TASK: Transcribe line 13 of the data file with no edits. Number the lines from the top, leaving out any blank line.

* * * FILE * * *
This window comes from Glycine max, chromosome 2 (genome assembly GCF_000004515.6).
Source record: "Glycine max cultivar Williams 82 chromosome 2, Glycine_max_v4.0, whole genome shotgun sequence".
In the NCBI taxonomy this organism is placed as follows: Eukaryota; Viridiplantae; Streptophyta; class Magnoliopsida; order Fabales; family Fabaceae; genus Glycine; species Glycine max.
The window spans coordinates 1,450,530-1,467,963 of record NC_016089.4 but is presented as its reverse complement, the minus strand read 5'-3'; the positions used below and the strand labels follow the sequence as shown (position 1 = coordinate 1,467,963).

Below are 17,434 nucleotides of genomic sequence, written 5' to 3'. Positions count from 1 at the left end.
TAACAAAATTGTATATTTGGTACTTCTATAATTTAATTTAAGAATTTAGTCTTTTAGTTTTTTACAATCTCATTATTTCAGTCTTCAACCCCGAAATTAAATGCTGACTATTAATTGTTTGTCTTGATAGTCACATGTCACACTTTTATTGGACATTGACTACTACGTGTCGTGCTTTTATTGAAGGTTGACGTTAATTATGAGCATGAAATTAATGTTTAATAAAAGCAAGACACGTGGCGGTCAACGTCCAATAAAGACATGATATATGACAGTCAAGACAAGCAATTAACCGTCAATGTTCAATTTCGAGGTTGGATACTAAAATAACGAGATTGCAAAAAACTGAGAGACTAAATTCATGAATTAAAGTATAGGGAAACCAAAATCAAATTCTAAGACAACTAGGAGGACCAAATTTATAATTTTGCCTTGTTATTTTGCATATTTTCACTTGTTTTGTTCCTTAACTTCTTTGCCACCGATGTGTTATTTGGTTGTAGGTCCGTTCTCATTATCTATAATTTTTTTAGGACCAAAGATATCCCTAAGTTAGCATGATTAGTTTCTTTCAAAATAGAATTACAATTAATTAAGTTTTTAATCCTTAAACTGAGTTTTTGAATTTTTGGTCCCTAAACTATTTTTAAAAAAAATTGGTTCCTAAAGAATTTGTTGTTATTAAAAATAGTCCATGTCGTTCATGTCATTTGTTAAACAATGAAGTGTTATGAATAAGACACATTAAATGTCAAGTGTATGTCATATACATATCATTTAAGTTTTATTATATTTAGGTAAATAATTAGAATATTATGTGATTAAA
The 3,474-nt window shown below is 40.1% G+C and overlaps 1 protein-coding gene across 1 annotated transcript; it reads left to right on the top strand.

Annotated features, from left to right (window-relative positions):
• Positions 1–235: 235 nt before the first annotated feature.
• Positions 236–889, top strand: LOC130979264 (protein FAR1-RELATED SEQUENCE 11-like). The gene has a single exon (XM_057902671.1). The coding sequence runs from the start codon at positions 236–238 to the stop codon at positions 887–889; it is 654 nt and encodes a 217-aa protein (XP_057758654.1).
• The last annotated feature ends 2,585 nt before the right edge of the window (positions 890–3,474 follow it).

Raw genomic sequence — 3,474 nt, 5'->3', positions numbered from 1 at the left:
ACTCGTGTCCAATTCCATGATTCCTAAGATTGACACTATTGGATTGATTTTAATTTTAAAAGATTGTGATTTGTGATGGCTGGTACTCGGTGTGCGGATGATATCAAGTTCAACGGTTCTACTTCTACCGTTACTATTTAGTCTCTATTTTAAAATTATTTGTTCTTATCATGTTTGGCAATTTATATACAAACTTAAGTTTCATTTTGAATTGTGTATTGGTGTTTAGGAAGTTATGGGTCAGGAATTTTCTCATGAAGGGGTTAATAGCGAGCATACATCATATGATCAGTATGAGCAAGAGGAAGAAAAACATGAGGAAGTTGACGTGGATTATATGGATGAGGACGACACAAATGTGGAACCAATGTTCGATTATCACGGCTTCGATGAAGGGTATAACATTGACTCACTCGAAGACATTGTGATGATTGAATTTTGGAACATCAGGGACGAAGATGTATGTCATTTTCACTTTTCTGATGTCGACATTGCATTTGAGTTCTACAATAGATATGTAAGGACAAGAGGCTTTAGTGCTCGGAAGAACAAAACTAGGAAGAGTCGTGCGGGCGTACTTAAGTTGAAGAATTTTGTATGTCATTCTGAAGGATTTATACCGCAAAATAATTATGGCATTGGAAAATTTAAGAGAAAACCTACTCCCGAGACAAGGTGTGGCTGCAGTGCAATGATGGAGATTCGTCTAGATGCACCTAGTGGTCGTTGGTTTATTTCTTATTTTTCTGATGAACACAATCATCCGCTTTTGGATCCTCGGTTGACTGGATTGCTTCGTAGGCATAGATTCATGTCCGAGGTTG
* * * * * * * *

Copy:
ACTCGTGTCCAATTCCATGATTCCTAAGATTGACACTATTGGATTGATTTTAATTTTAAAAGATTGTGATTTGTGATGGCTGGTACTCGGTGTGCGGATGATATCAAGTTCAACGGTTCTACTTCTACCGTTACTATTTAGTCTCTATTTTAAAATTATTTGTTCTTATCATGTTTGGCAATTTATATACAAACTTAAGTTTCATTTTGAATTGTGTATTGGTGTTTAGGAAGTTATGGGTCAGGAATTTTCTCATGAAGGGGTTAATAGCGAGCATACATCATATGATCAGTATGAGCAAGAGGAAGAAAAACATGAGGAAGTTGACGTGGATTATATGGATGAGGACGACACAAATGTGGAACCAATGTTCGATTATCACGGCTTCGATGAAGGGTATAACATTGACTCACTCGAAGACATTGTGATGATTGAATTTTGGAACATCAGGGACGAAGATGTATGTCATTTTCACTTTTCTGATGTCGACATTGCATTTGAGTTCTACAATAGATATGTAAGGACAAGAGGCTTTAGTGCTCGGAAGAACAAAACTAGGAAGAGTCGTGCGGGCGTACTTAAGTTGAAGAATTTTGTATGTCATTCTGAAGGATTTATACCGCAAAATAATTATGGCATTGGAAAATTTAAGAGAAAACCTACTCCCGAGACAAGGTGTGGCTGCAGTGCAATGATGGAGATTCGTCTAGATGCACCTAGTGGTCGTTGGTTTATTTCTTATTTTTCTGATGAACACAATCATCCGCTTTTGGATCCTCGGTTGACTGGATTGCTTCGTAGGCATAGATTCATGTCCGAGGTTG